solenoids and the noob

Discussion in 'The Projects Forum' started by Brokenman, Jul 5, 2008.

  1. Brokenman

    Thread Starter New Member

    Jun 8, 2008
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    Hello everyone, this is my first post here at All About Circuits and its basically a cry for help! I have been reading up on electronics now for a couple of weeks having started with a very specific idea in mind. My background is that of a creative music technologist, I design software and musical instrument interfaces. I have had the idea of creating a drum kit that is played with solenoids triggered by complex MIDI patterns and knew that I would have to be at least a little acquainted with electronics to accomplish this! Luckily most of the hard work has been done for me in the form of the fantastic MIDItron interface which allows you to output a voltage in response to MIDI data through 1 of 20 output terminals. They even give a fairly simple schematic for wiring up solenoids in conjunction with a transistor wired up to the MIDItron terminal which I have included below:
    [​IMG]
    Now I really am starting to put it all together in my head but just wanted to double check some stuff and ask a couple of questions before I go plugging my newly acquired rotary solenoid into the wall and cook myself! Please remember that I am incredibly new to electronics so please forgive my ignorance! Here goes:

    1) The solenoid that I have acquired has the following spec: 24Vdc drawing 0.79 amps. Now this my noobiest of noob questions, but do I have to worry about amps when deciding on a power supply? I know that if I change the supply voltage the amps drawn by the solenoid change so keeping the power rating at 18.5 watts so I suspect that the amps will just take care of themselves, so should I just be looking at the voltage of my power supply?

    2) The guys who gave me the solenoid said that I could increase the voltage to as much as 110Vdc and so achieve much, much more torque. However the duty cycle of the solenoid would be effected. Can anyone give me a little more info regarding duty cycle? Is it simply the amount of time that the solenoid can be switched on and that it has to be switched off in order to function correctly at any given voltage?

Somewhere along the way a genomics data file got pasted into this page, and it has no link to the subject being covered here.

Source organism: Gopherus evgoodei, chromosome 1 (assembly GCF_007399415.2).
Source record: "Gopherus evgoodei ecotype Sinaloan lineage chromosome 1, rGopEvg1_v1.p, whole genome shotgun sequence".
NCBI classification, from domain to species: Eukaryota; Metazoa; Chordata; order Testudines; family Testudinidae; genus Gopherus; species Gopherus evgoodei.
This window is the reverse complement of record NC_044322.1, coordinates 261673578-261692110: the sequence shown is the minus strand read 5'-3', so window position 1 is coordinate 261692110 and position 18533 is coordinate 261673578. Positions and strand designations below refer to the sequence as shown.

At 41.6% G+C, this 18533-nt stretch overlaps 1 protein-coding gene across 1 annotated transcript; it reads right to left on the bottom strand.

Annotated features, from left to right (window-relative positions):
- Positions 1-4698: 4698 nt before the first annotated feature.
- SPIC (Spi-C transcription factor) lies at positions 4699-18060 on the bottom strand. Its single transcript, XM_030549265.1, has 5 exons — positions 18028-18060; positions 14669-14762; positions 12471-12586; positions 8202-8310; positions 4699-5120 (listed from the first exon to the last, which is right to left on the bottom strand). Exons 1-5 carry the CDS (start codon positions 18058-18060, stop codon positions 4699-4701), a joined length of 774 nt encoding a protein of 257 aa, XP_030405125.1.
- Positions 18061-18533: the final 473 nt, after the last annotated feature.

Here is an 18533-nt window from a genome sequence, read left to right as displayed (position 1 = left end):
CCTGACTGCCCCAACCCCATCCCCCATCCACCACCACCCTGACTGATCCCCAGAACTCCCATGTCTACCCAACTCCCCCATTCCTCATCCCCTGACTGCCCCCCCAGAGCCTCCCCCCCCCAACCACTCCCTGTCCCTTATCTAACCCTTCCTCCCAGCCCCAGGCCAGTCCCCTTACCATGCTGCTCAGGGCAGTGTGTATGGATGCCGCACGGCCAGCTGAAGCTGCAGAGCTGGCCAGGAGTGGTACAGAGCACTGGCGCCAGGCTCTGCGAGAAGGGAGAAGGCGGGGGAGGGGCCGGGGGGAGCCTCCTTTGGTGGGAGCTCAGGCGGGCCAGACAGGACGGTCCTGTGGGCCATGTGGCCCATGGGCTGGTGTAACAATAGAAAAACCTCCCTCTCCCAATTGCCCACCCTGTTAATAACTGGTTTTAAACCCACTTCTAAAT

3) I don't think that I will need to operate the solenoid at 110Vdc but I would like the facility to vary the voltage I supply to the solenoid from say 24Vdc to 70Vdc at my leisure (perhaps with a rotary pot of some kind) so allowing me to control the solenoids torque and so allowing me to control the force it strikes the drum. Any suggestions as to how I might do this?

    I plan to do allot more research before I go plugging anything in, so any ideas, suggestions or comments you might have would be so greatly appreciated! Many thanks.
     
  2. bertus

    Administrator

    Apr 5, 2008
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  3. Audioguru

    New Member

    Dec 20, 2007
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    The power supply must be able to supply 0.79A at 24V plus a little more current for the circuit.

    It is rated at 24V continuously. Its duty cycle can be reduced then it heats the same but has more torque for a short amount of time. Its 24V at 0.79A is 19W. Then it could use 48V at a 50% duty cycle 96V at a 25% duty cycle.
    You need to find out how quickly it heats.

    You need to control the voltage and the duty cycle at the same time.
     
  4. SgtWookie

    Expert

    Jul 17, 2007
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    Does the MidiTron support MIDI Velocity output?
    By that I mean, can you vary the duration of the output of a channel depending upon the velocity of the note?

    Usually, MIDI commands are sent as groups of one, two or three bytes; a status command (such as note on), then note number, then velocity. The MSB (most significant bit) of the status command is always 1, the MSB of a data byte is 0.

    Usually, you send a note on command with a note number and a velocity; then a note off command with the note number and aftertouch (release) velocity.

    If the MidiTron doesn't support velocity, you might instead use a form of PWM as in a monostable multivibrator or "one-shot". Use the output channel trigger the one-shot, which turns on a power transistor or MOSFET to give your solenoid a pulse of voltage for a controlled amount of time. Something like a 555 timer could be used, one per channel, in conjunction with a potentiometer to act as your "loud pedal".
     
  5. Brokenman

    Thread Starter New Member

    Jun 8, 2008
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    The terminal will output 0v when switched off or 5v when switched on. The output can be switched using one of the following MIDI input messages:

    Note On, Poly Pressure, Control Change, Program Change, Channel Pressure or Pitch Bend.

    The output switches on when the MIDI message’s data value becomes greater than or equal to the high threshold value which is set in the MIDItron editor and off when it becomes less than the predetermined low threshold value.
     
  6. Brokenman

    Thread Starter New Member

    Jun 8, 2008
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    So if the power supply can supply say 3A would that be okay? I'm guessing that it just can't be less.
     
  7. bertus

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  8. Brokenman

    Thread Starter New Member

    Jun 8, 2008
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    bumpity bump
     
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